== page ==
The very first Welsh Youth Parliament has been formed and the first debate was held in the Senedd recently.
The aim of the parliament is to give young people a platform to talk about things that matter to them and make a positive impact on the future of Wales.
A total of 60 representatives sat in the Senedd for the first meeting. 40 of the representatives were elected by young people from across Wales and a further 20 were elected by young people from partner organisations.
All 11-18 year olds in Wales were eligible to vote, with about 13,000 registering to choose from a group of 480 candidates.
The candidate voted to represent Wrexham was 16-year-old Jonathan Powell and the candidate voted to represent Clwyd South was 18-year-old Talulah Thomas.
“It’s a great privilege”
Jonathan said; “The purpose of the Welsh Youth Parliament is quite simple really, it is to get the opinions of the young people across Wales and to bring change and to listen to them. It is a great privilege and very important that we can now say we have a Welsh Youth Parliament so that young people from all over Wales can have a voice.”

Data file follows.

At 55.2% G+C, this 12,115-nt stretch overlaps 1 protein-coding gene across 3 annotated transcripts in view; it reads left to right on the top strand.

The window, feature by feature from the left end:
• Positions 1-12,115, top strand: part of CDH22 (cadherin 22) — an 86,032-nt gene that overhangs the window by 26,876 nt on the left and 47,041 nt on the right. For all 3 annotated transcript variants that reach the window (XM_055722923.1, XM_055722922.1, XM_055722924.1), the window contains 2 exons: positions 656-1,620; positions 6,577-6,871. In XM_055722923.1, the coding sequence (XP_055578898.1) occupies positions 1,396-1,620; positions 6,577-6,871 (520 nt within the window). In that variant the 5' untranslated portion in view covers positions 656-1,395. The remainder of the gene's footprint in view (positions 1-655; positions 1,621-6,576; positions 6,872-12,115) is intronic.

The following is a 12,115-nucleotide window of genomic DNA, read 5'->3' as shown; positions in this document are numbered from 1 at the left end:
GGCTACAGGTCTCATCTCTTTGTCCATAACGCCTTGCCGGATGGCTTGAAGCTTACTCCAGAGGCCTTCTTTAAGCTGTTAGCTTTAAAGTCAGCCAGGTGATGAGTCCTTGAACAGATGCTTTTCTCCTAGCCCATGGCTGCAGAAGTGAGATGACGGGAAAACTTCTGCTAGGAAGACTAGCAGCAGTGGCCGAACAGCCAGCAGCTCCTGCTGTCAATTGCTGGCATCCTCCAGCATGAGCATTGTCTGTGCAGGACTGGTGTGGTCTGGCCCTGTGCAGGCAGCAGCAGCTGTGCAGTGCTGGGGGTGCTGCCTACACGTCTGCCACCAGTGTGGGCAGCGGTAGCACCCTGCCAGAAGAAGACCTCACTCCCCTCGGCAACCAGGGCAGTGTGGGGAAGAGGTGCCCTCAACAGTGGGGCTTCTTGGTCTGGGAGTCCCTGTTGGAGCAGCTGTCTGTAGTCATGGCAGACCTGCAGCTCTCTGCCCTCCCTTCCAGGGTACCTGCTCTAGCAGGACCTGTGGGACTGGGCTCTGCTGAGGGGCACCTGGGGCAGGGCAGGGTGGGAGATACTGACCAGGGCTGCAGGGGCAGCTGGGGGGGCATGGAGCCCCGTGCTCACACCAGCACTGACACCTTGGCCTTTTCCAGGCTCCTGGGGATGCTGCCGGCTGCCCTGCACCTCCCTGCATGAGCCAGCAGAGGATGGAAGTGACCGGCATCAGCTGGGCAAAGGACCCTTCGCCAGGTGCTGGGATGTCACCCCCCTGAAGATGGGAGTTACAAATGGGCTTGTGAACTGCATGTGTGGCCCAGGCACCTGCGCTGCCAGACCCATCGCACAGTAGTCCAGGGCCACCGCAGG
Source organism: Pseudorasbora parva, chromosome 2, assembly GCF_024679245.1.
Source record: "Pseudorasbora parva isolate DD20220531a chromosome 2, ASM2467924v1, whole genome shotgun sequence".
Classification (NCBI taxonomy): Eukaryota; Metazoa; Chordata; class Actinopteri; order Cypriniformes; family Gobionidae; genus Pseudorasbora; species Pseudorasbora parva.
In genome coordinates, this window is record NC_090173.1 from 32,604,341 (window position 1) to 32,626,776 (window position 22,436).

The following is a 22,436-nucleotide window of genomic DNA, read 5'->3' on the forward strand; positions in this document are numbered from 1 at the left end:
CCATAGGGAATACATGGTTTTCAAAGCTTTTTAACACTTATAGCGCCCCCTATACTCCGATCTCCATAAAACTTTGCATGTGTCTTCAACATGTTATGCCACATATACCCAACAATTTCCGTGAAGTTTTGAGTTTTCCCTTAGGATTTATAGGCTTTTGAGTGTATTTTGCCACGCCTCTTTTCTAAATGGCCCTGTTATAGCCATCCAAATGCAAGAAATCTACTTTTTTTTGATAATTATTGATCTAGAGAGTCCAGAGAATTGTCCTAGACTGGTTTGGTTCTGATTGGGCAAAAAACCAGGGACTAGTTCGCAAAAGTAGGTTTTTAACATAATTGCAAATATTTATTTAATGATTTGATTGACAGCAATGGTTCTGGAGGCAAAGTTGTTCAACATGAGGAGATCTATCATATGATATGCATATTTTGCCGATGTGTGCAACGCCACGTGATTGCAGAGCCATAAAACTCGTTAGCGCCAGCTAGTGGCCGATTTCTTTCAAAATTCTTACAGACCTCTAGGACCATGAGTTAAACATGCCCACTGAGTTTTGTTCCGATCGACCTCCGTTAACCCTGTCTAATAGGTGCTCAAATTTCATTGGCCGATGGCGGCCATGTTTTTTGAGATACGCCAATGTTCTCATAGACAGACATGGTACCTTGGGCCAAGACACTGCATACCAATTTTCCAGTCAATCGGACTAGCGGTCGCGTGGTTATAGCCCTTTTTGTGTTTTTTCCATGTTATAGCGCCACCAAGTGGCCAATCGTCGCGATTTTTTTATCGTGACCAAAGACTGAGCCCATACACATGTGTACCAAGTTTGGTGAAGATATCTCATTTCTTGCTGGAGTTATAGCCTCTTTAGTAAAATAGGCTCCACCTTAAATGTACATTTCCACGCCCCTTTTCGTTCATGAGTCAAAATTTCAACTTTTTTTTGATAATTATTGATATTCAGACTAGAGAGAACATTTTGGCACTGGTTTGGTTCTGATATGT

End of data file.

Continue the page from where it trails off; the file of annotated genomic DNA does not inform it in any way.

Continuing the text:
“When I got there I thought WOW!”
Talking about her experience of the first meeting at the Senedd Talulah said; “I did worry, at first, that it was going to be a talking shop for young people and not much would really get done. But, when I got there I thought ‘WOW’, the people who are in charge want to hear from us and want to listen to what we have to say. After going, I realised that maybe we can have some sort of influence over what goes on.”
Take a look at more of what they had to say in these short films:
Partner organisations include Girlguiding Cymru, Youth Cymru, Tros Gynnal Plant, Voices from Care, Barnardo’s Cymru and Learning Disability Wales with an aim of ensuring diversity and inclusivity for the new body.
The aim of the Welsh Youth Parliament is to create a debate between the young people and the National Assembly itself, so that they do ultimately influence policies and decisions that will affect their lives.